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Recovering from errors during programming by demonstration

Recovering from errors during programming by demonstration,10.1145/1378773.1378794,Jiun-hung Chen,Daniel S. Weld

Recovering from errors during programming by demonstration   (Citations: 8)
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Many end-users wish to customize their applications, au- tomating common tasks and routines. Unfortunately, this automation is difficult today — users must choose between brittle macros and complex scripting languages. Program- ming by demonstration (PBD) offers a middle ground, al- lowing users to demonstrate a procedure multiple times and generalizing the requisite behavior with machine learning. Unfortunately, many PBD systems are almost as brittle as macro recorders, offering few ways for a user to control the learning process or correct the demonstrations used as training examples. This paper presents CHINLE, a system which automatically constructs PBD systems for applica- tions based on their interface specification. The resulting PBD systems have novel interaction and visualization meth- ods, which allow the user to easily monitor and guide the learning process, facilitating error recovery during training. CHINLE-constructedPBDsystemslearnprocedureswithcon- ditionals and perform partial learning if the procedure is too complex to learn completely.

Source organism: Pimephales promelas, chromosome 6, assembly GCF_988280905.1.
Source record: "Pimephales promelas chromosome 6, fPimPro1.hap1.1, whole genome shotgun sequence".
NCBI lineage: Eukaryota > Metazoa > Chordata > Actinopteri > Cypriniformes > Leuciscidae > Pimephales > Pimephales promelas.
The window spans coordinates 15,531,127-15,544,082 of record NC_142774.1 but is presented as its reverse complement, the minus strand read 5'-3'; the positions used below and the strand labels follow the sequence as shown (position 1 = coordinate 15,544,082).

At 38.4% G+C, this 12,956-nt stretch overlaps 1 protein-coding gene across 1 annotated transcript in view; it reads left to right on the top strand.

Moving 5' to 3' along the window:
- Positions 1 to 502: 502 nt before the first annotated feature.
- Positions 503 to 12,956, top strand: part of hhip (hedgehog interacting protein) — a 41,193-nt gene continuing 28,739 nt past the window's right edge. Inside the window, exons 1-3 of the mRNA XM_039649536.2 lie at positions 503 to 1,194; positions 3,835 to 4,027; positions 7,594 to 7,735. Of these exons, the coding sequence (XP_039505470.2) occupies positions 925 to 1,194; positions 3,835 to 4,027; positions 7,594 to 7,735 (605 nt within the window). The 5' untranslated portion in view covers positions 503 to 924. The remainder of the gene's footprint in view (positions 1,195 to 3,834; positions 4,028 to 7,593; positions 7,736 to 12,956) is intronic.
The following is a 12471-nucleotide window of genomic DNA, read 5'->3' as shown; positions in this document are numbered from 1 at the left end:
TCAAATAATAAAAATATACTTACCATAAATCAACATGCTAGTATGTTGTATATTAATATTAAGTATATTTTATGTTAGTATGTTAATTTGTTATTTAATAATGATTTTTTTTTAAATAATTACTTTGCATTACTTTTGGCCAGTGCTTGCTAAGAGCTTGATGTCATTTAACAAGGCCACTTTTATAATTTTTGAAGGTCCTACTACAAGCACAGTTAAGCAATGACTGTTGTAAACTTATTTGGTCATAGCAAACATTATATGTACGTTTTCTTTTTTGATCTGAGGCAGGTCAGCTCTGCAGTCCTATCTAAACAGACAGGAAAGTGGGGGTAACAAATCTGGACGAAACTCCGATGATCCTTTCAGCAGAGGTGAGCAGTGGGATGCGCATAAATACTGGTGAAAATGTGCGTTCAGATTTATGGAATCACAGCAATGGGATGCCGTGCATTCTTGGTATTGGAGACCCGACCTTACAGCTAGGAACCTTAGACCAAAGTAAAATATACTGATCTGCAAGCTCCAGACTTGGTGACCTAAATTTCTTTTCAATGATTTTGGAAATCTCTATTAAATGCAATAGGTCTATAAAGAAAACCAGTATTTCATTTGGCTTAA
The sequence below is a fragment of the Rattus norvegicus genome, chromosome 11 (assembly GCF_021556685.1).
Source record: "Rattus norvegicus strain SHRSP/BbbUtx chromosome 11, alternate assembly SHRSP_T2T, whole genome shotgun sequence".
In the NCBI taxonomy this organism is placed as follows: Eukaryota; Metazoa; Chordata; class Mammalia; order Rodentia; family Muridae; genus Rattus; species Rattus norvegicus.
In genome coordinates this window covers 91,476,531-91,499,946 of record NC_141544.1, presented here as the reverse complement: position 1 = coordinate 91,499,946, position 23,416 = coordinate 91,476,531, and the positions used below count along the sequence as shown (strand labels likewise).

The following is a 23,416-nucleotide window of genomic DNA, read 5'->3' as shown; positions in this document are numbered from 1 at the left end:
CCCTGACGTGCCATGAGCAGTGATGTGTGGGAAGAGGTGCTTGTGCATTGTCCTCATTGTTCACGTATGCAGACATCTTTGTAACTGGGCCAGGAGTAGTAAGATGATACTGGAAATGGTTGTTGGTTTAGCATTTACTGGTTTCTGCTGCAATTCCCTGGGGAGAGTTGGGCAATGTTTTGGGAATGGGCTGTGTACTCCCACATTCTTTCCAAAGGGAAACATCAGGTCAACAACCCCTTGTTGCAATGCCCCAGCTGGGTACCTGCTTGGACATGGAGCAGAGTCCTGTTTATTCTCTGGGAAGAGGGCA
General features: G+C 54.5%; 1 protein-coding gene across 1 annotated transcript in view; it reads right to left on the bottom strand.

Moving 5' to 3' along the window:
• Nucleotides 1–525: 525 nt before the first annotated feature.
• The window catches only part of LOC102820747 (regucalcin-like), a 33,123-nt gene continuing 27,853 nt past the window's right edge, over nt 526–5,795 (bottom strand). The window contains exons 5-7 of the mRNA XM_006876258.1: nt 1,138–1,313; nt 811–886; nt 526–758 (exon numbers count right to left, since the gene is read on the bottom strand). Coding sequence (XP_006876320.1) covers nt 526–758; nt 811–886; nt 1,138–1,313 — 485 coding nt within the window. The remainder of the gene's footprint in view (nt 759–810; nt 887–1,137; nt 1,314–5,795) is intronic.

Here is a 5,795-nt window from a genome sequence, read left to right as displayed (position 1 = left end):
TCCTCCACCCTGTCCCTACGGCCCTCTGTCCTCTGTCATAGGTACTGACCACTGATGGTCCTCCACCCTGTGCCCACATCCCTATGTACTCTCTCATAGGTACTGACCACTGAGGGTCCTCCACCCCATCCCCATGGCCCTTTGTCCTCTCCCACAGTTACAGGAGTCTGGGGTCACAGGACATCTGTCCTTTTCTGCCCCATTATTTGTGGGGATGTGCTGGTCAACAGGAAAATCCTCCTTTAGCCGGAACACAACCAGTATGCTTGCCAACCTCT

Conference: Intelligent User Interfaces - IUI , pp. 159-168, 2008
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    • ...It is also desirable because humans typically combine bothmethods when teaching complex procedures, either demonstrating first and then describing the general case or describing the procedure first and then demonstrating it. There have been some promising approaches for making PbD systems more robust to errors and allowing user editsinterleaved withdemonstrations (e.g., [19, 4])...
    • ...CHINLE [4] is a system that generates domain specific PbD systems from declarative interface specifications...

    Christian Fritzet al. A formal framework for combining natural instruction and demonstration...

    • ...Exemplar focuses on exposing an intelligible and editable visualization of its model, addressing the fact that automatically learned models are often inscrutable [5,18]...
    • ...Verifying Specifications. Past work has shown that end-users must be able to verify that a specification works as intended [5,18]...
    • ...It is much less straightforward in PBD systems [5], and may require that entirely new sets of demonstrations be recorded...

    Evan Welbourneet al. Specification and Verification of Complex Location Events with Panoram...

    • ...Chen and Weld developed CHINLE, a learning system that incorporates techniques for handling errors in demonstrations within widget-based interfaces [1]...

    Eugene R. Creswicket al. Error-tolerant version space algebra

    • ...Recent work with PBD systems also relates to debugging machinelearned programs [6], but their technique allows the user to retract actions in a demonstration, which results in adding missing values to the training data rather than directly modifying the classifier's logic Thus, in summary, the ability of end users to interactively debug the machine-learned logic has so far been quite limited...

    Todd Kuleszaet al. Fixing the program my computer learned: barriers for end users, challe...

    • ...[9, 10]) requires much understanding from the end-user and poses high additional interaction costs, but induces trust in the provided support as it can be controlled by the user...

    Melanie Hartmannet al. AUGUR: providing context-aware interaction support

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